"If you don't like something, change it. If you can't change it, change your attitude." – Maya Angelou

Art is Medicine PART II

Expressive art, like expressive writing, can help heal emotional wounds – Part II

Art can help us heal.

Art and the creative energy behind it has captured our imagination through the ages, it has comforted and inspired us. Art can be so much more than an object with esthetic value. Art can be medicine.

We all experience pain and hurt and suffering in our lives. It changes us. We all have stories but often struggle to get it out into the world. Doing art is telling our stories in a non-verbal and non-intimidating way and has the unique power to help restore us and find wholeness.

There are no quick fixes for emotional wounds and chronic stress and pain, but there is help. Art therapy is a clinical modality with medically proven benefits.

Gone are the days that medicine is seen to be made up only of medication, surgery, and psychotherapy. (That’s the traditional and outdated view.) Today we know exercise is medicine and expressive writing also has clinically proven healing properties. To that we’ll add art.

Being exposed to art as spectator or audience on a regular basis (visual art, paintings, sculpting, music and theatre) has healing properties. But even greater health benefits are found in participating and performing art—painting with a brush, drawing with pencil, playing the piano.

The American Art Therapy Association states that the creative process of art making helps people resolve conflicts, develop interpersonal skill, reduces stress and increase self-esteem and self-awareness and promotes insight in our day-to-day lives.

Here’s the thing: creating art automatically diminishes our defenses, the emotional barriers we put up. It allows us to open up, opening our subconscious mind and put it on the paper. The piece of paper with the art is the unconscious, made conscious. Art therapy does not merely belong in art schools but are used in clinical settings, hospitals, retirement homes and in schools. It is especially effective in the treatment of PTSD.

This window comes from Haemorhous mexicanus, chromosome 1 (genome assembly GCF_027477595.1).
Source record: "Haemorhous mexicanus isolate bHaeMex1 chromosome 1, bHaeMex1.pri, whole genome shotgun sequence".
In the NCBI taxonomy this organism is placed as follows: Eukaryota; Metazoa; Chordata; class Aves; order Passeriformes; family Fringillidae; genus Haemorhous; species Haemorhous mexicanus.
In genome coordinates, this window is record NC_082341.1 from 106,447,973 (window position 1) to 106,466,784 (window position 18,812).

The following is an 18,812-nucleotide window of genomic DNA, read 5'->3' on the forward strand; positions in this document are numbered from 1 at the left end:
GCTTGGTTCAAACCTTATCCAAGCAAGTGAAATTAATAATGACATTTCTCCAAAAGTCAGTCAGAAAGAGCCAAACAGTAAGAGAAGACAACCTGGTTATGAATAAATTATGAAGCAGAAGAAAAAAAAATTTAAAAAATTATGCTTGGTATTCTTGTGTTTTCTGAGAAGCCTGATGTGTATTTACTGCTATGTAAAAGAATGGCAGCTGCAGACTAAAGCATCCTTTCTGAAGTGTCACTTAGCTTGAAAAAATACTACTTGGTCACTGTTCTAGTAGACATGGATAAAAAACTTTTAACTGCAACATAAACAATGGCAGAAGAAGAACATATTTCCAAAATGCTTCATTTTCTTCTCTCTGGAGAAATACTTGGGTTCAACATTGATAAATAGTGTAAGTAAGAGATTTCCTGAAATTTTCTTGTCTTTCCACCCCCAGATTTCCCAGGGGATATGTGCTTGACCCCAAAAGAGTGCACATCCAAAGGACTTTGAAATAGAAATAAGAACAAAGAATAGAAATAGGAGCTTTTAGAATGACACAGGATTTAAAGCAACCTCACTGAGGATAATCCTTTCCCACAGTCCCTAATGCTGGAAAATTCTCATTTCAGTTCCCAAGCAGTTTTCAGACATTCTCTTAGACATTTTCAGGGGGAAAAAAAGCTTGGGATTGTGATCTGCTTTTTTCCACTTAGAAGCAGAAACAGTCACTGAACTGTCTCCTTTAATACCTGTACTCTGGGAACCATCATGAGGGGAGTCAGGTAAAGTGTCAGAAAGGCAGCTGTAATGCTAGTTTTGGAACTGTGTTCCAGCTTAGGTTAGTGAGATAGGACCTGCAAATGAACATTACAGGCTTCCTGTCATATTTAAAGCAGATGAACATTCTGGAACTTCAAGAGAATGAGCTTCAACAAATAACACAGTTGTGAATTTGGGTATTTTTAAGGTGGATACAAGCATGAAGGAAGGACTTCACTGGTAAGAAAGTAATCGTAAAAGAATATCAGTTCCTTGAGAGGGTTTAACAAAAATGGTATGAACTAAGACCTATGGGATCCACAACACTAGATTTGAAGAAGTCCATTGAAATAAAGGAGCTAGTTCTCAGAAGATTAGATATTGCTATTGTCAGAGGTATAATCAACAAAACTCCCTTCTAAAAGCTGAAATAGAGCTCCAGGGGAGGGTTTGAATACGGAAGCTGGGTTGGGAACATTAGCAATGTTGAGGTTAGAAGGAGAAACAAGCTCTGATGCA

How does Art Therapy work?
    • Allows the person to express emotions non-verbally (pain, anger, sadness, grief)
    • It is a safe (it’s a non-threatening place to start)
    • The creative process diminishes psychological defenses
    • Brings the subconscious forwards, opens the door to start with the verbal processing
    • It builds skills
    • It promotes self-awareness & self-esteem
    • It helps getting emotionally unstuck and move forward
    • It brings insight, improves relationships with others
    • It helps take the “burden” away and brings healing

Another 10 powerful ways to do your own Art Therapy: (And these ones we did in part I)

Remember, you DO NOT need to be an ARTIST to do this art. It is for everyone!

    1. Coloring books for adults. This is more than a modern trend—it has therapeutic value. Experiment with colors and patterns. Use colors that calm you.
    2. Draw or paint outdoors. The mere act of stepping outside, escaping the confines of what -ever holds us captive emotionally, may be worthwhile. It will help you relax and get in touch with nature.
    3. Paint a landscape with mountains and valleys. The mountain represents time you were happy and upbeat. The valley represents times of heartache and sadness. Add more elements to reflect more positive events in your life. Consider adding elements that you are grateful for.